Elgaria multicarinata webbii
"The eyes are light yellow. (Compare with the darker eyes of Elgaria coerulea.) The head is usually mottled with dark color. The head of a male is broader than a female's with a more triangular shape. Usually there are dark lines running lengthwise on the underside which run through the middle of the scales. Young lack the dark barring with a plain copper or brown band on the back. Adult color is brown, grey, or yellowish above, sometimes with reddish or orange coloring on the middle of the back. Usually there are 9 - 13 dark bands on the back, sides, and tail, with adjacent white spots. On some lizards these dark bands are very pronounced, on others they are covered with reddish or yellowish color. Scales are keeled on the back, sides, and legs, with 14 rows of scales across the back at the middle of the body. The scales of this subspecies are more heavily keeled than with other subspecies, with the temporal scales also keeled." - California Herps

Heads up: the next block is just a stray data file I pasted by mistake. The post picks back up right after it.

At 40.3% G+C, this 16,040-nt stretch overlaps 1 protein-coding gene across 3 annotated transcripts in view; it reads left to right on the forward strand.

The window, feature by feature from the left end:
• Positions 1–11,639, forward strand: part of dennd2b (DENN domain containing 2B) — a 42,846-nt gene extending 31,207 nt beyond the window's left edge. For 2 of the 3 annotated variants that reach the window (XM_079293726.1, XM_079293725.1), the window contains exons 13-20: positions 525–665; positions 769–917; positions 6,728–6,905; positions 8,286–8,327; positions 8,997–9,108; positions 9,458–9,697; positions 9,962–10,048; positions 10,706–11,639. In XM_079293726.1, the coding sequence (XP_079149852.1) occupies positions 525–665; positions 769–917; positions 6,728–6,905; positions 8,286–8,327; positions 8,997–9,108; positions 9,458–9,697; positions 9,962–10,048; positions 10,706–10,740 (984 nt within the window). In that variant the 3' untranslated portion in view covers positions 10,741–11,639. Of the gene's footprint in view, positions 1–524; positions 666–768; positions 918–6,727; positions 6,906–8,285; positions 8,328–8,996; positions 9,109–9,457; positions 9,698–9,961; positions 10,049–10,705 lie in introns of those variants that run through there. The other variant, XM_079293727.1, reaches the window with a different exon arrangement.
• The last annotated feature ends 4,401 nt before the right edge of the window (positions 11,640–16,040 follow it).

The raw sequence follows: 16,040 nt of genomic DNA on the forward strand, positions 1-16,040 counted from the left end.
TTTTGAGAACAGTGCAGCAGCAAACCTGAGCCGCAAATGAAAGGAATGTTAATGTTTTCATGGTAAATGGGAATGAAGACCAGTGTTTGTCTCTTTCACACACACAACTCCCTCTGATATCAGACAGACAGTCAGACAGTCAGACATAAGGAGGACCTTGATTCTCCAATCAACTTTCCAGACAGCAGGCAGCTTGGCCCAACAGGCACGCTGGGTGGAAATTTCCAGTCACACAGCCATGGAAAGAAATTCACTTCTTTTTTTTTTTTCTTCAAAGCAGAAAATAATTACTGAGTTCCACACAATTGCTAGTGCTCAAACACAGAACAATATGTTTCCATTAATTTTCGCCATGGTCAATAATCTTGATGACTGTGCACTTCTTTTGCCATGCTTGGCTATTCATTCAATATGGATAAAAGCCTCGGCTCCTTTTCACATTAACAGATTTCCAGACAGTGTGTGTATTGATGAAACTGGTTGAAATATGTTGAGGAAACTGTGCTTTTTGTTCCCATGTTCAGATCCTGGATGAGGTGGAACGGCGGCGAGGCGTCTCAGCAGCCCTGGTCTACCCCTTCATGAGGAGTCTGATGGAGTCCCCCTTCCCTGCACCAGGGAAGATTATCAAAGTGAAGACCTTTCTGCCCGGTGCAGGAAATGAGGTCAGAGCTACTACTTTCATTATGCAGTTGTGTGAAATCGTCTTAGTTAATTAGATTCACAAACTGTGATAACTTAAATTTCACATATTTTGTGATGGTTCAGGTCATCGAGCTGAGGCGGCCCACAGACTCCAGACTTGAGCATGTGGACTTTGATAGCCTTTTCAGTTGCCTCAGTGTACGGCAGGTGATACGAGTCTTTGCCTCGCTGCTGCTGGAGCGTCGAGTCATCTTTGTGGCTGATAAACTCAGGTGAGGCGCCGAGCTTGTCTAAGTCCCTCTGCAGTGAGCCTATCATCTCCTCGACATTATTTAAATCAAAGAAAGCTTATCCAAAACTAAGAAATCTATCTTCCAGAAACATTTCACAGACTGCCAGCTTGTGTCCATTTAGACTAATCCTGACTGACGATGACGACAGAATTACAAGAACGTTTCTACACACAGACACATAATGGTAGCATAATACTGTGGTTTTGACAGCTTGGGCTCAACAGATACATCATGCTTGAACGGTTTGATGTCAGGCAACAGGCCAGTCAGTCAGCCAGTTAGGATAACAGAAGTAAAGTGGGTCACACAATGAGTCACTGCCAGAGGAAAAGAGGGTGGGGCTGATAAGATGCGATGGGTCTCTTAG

This youngster was hiding in some beach chairs in the backyard and was spotted when I was cleaning them up for an outing. One of my teen nature enthusiasts picked it up so I could take photo's. "The subspecies Elgaria multicarinata webbii ranges from the border in San Diego County, north, primarily west of the transverse mountain ranges, to an intergrade range in Ventura County, and north along the Tehachapi mountains and the Sierra foothills to roughly Sacramento County. Also ranges north on the east side of the Sierra Nevada Mountains through the Owens valley where it is found in some isolated populations at Grant Lake, the Alabama Hills near Independence, Walker pass, and Walker Creek near Olancha. Also found in the Mojave Desert along the Mojave River, and on Santa Catalina and San Nicolas Islands." - California Herps
The adult can be seen at my other spotting: http://www.projectnoah.org/spottings/101...
Lat: 33.14, Long: -117.05
Spotted on Apr 21, 2012
Submitted on Apr 22, 2012